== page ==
In an unusual twist, the majority’s written Decision on Jurisdiction and Admissibility was not accompanied by the dissenting opinion of the third arbitrator, Georges Abi-Saab. Judge Abi-Saab did not sign the majority decision. Instead the signature cover page indicates: “Dissenting Opinion Forthcoming”.
It is unclear why the majority opinion in the Abaclat case was issued prior to that of Judge Abi-Saab’s, and whether this was a consensual decision of the tribunal. However, the staggered release dates will mean that the majority’s views are digested by arbitrators in other pending bondholder claims against Argentina – and by a wider community of observers - while the written dissent remains in the works.
It remains to be seen whether such a staggered release-point will be followed in other cases at ICSID.
If ICSID is open to mass claims, will individual shareholder claims follow?
One question that arises upon reading the Decision on Jurisdiction and Admissibility is whether the majority’s reasoning may pave the way for other mass claims – including by individual shareholders of companies that have been impacted by sovereign actions.
IAReporter readers will recall that the limits of jurisdiction have been debated in some cases where companies with minority shareholdings– sometimes removed by several layers from the host company investment - have brought claims to ICSID, particularly in cases arising out of foreign direct investments affected by the Argentine financial crisis. Indeed, Argentina has complained, to little avail, that multiple arbitral claims by a multiplicity of indirect shareholders in a single company have the potential to sow legal confusion – particularly where the minority shareholders pursue a litigation strategy that has been disavowed by the majority shareholders of a given company.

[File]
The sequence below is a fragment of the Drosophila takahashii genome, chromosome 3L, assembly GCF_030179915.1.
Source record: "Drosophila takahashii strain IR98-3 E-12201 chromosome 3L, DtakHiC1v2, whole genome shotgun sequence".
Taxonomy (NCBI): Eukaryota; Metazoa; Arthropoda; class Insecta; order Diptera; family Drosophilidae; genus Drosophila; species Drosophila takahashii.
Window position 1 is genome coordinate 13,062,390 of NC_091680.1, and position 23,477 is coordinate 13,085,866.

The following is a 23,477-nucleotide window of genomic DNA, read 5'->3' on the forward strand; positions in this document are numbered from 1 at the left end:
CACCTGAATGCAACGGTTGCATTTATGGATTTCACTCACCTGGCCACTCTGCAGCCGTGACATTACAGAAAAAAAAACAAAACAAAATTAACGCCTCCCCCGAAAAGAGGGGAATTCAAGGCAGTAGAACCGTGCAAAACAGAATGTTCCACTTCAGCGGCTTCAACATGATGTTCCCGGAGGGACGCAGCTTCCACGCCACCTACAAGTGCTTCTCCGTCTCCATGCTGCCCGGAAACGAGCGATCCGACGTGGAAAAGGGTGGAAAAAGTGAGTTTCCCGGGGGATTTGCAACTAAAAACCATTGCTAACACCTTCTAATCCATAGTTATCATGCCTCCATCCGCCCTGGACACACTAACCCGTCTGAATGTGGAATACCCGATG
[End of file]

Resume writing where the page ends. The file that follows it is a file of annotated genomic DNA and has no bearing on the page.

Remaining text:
While some tribunals have mused as to whether there are outer limits to such claims – for e.g. where a claimant has a particularly modest indirect shareholding – the Abaclat Decision points to the possibility that much smaller-scale (mom and pop) shareholders might be able to band together en masse in order to pursue a litigation strategy which diverges from the desires and objectives of the major (and even minor) shareholder groups.
Use of experts to help get an ICSID case registered
One final point of interest in the August 4, 2011 Decision in the Abaclat case is the revelation that the claimants had enlisted a pair of experts in ICSID arbitration, Rudolf Dolzer and Christoph Schreuer, to buttress their case that ICSID should register their claim.
When Argentina raised objections to the registration of the claim by ICSID in 2006, Prof. Schreuer and Dolzer each prepared legal opinions and letters addressed to the ICSID Secretary-General presenting arguments for the registration of the case.
IAReporter is aware of only one other case where would-be ICSID claimants had sought additional expertise in their efforts to persuade the ICSID Secretariat to register a given claim. In the Anderson and others v. Costa Rica arbitration, the claimants had enlisted the assistance of the Canadian lawyer and arbitrator L. Yves Fortier at the registration phase of the claim.
More broadly, it is unclear how widespread such practice is in ICSID arbitration. However, given that the bar to registration is low, it seems unlikely that the practice is common. (The ICSID Secretary-General is obliged under the ICSID Convention to register cases unless they appear to be manifestly outside of the Centre’s jurisdiction, however, the Abaclat and Anderson cases were unusual in that they both involved multiple claimants – with the latter case having more than 100 claimants.)